It’s difficult to really know what King’s Chester are planning to field for the Head of the Trent – judging by the teamsheet, despite their ‘A’ and ‘B’ boat labels, they appear to be matched eights. This should not detract really from the performance that these girls could put in; women’s rowing at King’s Chester is really strong, and is strengthening every year. Last year, the Championships Girl’s Eight performed very well at National School’s, and a few of the girls who were in that boat appear to be racing this weekend at the Trent. They should be looking to drive the squad on to some very strong performances and hopefully, perhaps, a first place finish for one of the boats.

Sir William Perkin’s School

Sir William Perkin’s had a strong season last year in the girl’s squad, performing admirably at National School’s making the final of the Championship Girl’s Eight. While their is a paucity of more recent results surrounding the squad, if they have retained a fair amount of last year’s squad they should go fast; however, the fact that they appear to be in matched eights will obviously make it harder for them to put in a stellar performance. They should look to have a real battle with King’s Chester, who will probably be a large rival later in the year, and both schools will want to prove that they have the greater strength in depth.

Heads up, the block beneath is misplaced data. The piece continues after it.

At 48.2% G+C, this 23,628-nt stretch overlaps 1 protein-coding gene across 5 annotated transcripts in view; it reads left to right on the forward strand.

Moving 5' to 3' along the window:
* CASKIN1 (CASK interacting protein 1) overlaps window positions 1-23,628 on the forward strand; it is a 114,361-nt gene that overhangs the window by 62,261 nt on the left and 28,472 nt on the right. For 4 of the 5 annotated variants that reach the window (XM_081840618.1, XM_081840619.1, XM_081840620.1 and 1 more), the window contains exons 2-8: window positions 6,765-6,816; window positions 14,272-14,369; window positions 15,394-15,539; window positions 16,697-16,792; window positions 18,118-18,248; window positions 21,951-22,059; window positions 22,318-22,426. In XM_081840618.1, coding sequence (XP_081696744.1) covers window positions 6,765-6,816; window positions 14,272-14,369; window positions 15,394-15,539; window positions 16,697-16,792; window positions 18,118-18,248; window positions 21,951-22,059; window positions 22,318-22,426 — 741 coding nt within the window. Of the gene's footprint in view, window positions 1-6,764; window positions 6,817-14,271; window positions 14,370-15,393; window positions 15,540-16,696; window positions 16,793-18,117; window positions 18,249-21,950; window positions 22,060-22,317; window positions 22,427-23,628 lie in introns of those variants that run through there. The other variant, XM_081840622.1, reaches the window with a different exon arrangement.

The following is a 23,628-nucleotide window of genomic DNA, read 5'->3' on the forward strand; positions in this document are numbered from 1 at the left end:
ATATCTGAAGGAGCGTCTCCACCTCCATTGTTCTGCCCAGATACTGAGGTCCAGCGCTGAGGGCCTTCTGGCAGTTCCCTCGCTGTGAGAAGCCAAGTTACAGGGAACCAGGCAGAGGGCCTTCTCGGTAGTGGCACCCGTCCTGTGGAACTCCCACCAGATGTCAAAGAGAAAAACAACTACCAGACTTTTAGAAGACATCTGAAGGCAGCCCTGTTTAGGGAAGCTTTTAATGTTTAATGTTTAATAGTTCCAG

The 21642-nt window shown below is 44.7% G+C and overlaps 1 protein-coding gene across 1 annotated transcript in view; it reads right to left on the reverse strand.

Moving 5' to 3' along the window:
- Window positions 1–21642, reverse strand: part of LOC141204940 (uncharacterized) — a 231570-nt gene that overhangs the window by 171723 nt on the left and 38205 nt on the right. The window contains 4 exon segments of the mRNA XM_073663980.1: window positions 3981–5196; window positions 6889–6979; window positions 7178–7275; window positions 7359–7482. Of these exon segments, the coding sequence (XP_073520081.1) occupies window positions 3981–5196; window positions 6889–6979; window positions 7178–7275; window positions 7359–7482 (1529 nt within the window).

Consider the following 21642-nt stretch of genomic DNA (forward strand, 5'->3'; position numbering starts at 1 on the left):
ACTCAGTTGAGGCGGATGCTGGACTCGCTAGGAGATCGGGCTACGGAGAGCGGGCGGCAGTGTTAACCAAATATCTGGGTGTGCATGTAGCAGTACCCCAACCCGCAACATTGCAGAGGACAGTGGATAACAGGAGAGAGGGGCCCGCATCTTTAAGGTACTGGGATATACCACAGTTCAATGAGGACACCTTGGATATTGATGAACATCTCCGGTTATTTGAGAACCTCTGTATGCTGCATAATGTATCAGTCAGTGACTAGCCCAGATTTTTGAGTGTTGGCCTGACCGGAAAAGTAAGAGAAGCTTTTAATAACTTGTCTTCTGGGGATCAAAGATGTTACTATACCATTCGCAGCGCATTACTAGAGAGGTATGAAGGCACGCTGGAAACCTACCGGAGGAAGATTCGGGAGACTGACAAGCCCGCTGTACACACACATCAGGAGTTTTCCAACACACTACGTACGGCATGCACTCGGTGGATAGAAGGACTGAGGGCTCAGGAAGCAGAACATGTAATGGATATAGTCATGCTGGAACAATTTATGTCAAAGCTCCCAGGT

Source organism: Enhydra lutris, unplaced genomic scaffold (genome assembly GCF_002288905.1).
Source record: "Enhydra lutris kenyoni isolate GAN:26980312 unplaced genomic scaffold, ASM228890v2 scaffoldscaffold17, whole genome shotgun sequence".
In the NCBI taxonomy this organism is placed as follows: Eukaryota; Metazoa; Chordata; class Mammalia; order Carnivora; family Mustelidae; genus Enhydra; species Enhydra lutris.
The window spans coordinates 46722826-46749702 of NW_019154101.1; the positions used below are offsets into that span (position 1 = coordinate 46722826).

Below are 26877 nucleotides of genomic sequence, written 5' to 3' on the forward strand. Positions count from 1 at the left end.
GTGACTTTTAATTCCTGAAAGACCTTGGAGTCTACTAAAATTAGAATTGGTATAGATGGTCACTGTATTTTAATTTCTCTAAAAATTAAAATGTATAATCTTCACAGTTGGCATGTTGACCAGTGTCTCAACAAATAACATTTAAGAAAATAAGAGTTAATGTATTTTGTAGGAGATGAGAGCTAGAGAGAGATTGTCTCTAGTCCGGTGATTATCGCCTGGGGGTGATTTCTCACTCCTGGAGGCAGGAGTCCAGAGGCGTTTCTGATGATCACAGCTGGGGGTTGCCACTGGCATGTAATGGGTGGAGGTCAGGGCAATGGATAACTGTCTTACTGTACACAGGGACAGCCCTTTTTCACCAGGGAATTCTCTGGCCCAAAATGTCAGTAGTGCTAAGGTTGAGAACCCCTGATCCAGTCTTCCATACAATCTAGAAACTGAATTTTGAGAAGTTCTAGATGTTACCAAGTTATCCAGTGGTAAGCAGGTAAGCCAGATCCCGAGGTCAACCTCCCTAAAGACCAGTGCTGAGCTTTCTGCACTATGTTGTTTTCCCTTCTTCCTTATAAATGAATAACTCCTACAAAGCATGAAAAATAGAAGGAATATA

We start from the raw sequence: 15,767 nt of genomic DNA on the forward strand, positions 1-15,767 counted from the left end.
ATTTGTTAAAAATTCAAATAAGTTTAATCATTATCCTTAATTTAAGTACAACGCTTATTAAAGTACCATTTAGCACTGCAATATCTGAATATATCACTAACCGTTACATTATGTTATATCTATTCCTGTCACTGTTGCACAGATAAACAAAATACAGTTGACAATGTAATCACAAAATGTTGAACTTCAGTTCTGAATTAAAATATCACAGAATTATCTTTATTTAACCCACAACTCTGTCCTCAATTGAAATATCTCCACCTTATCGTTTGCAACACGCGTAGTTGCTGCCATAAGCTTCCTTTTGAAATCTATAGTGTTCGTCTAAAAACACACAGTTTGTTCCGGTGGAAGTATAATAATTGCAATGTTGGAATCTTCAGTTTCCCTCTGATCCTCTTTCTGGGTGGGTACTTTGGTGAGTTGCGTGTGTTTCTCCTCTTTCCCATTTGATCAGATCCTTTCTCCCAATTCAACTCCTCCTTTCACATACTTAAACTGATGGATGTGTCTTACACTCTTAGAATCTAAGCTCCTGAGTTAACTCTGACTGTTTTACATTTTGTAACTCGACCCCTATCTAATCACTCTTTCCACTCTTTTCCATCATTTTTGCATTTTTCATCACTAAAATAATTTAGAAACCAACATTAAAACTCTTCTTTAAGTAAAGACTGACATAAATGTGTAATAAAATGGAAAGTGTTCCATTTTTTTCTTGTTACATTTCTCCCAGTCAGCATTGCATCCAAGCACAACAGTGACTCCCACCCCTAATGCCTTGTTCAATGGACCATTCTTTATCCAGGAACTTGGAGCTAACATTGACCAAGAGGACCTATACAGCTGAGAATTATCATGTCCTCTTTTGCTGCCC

St Peter’s School 

Last year, St Peter’s had a pretty good top pair in the form of Hinton and Falshaw, but their CHG.8+ left something to be desired at National School’s, and the squad did not fare well at Women’s Henley. Again I am confronted with a dearth of recent results when it comes to St Peter’s, and therefore any prediction I make can only be rather uninformed guesswork; however, based on their history, it seems unlikely that St Peter’s will be a strong squad yet. With no GB trialists, it doesn’t seem as if there’s a particularly stellar athlete in the St Peter’s ranks that will spur on this boat; I can’t really see them making an impression in this race.